Key Features of AWS Lambda:
- Event-Driven Execution: Lambda functions are triggered by various events, such as HTTP requests, changes in data storage (e.g., Amazon S3), database modifications (e.g., DynamoDB), or custom events using AWS SDKs.
- Pay-As-You-Go Model: Users are charged based on the number of requests made to their Lambda functions and the duration of code execution. Costs are incurred only when functions are triggered and running.
- Automatic Scaling: AWS Lambda automatically manages the scaling of resources based on the number of incoming requests. It dynamically allocates resources to handle varying workloads without user intervention.
- Multiple Language Support: Lambda supports various programming languages such as Node.js, Python, Java, C#, Go, and others. Developers can choose their preferred language for writing functions.
- Integration with AWS Services: Lambda seamlessly integrates with other AWS services, allowing for the creation of highly scalable and event-driven architectures. It can easily interact with services like API Gateway, S3, DynamoDB, Kinesis, and more.
- Stateless Execution: By default, Lambda functions are stateless, meaning they do not retain data between invocations. However, they can interact with other AWS services to store and retrieve persistent data.
Working of AWS Lambda:
- Function Creation: Users create functions by uploading their code or using pre-built templates. They define triggers that initiate function execution when specific events occur.
- Event Processing: When an event occurs, Lambda invokes the associated function, passing event data as input. The function executes the defined logic and can interact with other services.
- Scalability: Lambda automatically scales by spinning up instances of functions in response to incoming events. It handles the required resources to execute code efficiently.
- Cost Optimization: Users are billed based on the number of requests and the duration of function execution, ensuring cost optimization by charging only for resources utilized during execution.
Supported languages in AWS Lambda.
AWS Lambda supports multiple programming languages, allowing developers to write functions in their preferred language such as:
- Python: High-level programming language known for its simplicity and readability.
- Java: Object-oriented programming language with a strong ecosystem.
- Ruby: Dynamic, object-oriented scripting language.
- Go: Compiled language known for its efficiency and simplicity.
- .NET Core (C#): Cross-platform, open-source framework for building different types of applications.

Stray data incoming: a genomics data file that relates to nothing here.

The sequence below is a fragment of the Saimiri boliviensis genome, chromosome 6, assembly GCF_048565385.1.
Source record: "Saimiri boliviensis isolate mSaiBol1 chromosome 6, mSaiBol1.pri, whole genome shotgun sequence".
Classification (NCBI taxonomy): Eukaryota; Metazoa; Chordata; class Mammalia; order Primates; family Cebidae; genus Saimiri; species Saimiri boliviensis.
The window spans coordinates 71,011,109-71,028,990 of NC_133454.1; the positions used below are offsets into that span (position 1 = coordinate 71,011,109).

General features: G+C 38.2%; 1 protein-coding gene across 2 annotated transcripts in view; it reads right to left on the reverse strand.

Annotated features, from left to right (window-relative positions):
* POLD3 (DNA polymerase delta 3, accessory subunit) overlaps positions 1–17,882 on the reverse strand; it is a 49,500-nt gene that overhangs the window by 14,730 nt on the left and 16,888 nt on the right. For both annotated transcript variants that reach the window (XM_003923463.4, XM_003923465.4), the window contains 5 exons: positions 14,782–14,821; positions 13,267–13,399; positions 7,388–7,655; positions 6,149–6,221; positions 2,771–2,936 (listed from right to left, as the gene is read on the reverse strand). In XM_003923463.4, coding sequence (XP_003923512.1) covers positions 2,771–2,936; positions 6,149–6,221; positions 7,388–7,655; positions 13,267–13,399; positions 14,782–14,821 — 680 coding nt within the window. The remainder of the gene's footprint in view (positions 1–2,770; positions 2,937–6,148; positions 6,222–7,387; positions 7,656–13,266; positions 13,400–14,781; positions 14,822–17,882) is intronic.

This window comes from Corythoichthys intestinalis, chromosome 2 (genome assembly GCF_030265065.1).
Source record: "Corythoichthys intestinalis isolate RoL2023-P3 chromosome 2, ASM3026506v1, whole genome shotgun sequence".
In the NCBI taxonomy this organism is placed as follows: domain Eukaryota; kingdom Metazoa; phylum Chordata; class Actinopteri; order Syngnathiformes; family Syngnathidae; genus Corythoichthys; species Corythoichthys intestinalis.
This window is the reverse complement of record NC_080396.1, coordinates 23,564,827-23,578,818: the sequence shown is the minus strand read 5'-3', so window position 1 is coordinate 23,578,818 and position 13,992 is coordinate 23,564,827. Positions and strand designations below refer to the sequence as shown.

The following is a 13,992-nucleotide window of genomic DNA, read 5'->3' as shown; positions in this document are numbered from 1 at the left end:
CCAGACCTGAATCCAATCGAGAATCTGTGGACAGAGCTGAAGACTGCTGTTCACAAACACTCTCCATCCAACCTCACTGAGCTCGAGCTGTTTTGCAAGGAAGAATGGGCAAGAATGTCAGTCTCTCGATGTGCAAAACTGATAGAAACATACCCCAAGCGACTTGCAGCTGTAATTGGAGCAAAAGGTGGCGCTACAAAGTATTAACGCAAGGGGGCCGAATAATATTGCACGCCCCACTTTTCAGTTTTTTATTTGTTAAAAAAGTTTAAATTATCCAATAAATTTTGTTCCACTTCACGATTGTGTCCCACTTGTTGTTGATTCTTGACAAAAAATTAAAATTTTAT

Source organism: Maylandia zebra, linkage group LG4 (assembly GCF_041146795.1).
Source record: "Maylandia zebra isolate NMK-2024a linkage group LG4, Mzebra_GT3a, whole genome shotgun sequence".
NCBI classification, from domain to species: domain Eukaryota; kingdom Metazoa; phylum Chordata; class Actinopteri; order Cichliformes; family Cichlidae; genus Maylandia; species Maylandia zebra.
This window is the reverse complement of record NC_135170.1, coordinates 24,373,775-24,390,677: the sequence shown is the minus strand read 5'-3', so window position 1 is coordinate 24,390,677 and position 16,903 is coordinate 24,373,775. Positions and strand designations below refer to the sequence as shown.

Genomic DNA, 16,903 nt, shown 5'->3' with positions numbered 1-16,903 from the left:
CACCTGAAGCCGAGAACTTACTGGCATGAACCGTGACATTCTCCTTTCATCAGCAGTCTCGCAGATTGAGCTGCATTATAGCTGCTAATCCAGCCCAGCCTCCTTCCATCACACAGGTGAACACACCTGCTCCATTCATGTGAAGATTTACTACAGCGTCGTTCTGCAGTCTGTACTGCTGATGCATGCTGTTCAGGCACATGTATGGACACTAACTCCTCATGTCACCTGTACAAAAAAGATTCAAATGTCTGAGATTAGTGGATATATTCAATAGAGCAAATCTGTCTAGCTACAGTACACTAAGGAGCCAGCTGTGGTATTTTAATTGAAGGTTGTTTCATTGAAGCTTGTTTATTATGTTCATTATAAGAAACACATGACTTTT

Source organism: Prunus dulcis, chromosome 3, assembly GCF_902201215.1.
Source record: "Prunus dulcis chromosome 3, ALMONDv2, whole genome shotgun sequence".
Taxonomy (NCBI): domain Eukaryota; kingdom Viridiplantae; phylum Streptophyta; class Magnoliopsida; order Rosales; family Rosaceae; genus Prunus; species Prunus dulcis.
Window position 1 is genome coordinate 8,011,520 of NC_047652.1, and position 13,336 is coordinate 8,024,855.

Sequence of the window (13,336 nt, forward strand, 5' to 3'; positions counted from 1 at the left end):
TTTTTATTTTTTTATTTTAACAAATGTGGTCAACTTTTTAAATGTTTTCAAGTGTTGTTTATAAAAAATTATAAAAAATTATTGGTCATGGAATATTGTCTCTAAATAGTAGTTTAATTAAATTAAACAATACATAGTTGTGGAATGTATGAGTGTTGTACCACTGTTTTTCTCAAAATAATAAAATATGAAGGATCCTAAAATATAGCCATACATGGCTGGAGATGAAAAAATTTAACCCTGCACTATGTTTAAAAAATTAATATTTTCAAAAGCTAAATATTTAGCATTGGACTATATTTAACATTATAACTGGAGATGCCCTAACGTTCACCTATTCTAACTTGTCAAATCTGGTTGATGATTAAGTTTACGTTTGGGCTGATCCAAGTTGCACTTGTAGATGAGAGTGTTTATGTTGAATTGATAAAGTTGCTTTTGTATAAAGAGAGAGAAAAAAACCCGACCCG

Applications in which AWS Lambda can be used
AWS Lambda can be used in various types of applications across different industries due to its flexibility and scalability. Some common application scenarios include:
- Web Applications: Lambda can handle HTTP requests via API Gateway, making it suitable for building serverless backends for web applications. It can manage user authentication, data processing, and other backend functionalities.
- Data Processing: It’s ideal for processing data in real-time or batch jobs. For instance, handling file uploads, transforming data, or performing ETL (Extract, Transform, Load) operations.
- IoT Applications: Lambda can process data streams from IoT devices, enabling real-time analysis, data validation, and triggering actions based on sensor data.
- Event-Driven Workflows: It excels in event-driven architectures, reacting to events from various sources like database changes, file uploads, or custom events from other AWS services.
- Automated Tasks: Lambda functions can automate routine tasks such as backups, log analysis, and scheduled operations without the need for continuous server resources.
- Chatbots and Voice Assistants: For handling conversational interfaces by integrating with services like Amazon Lex for chatbots or Alexa Skills for voice-based applications.
- Image and Video Processing: It’s used for tasks like image recognition, resizing, or video transcoding, triggered by file uploads or specific events.
- Real-time Stream Processing: Analyzing and processing streaming data from services like Kinesis for real-time insights or actions.
- Microservices: Building microservices architectures where each function represents a single service, providing modularity and flexibility in application design.
Applications in which AWS Lambda cannot be used
While AWS Lambda is incredibly versatile, there are some scenarios where its use might be limited or less suitable:
- High-Performance Computing: Applications requiring continuous, high-compute resources might not be best suited for Lambda due to its event-driven, stateless nature. Long-running, resource-intensive tasks that need sustained high CPU or memory might exceed Lambda’s capabilities or cost efficiency.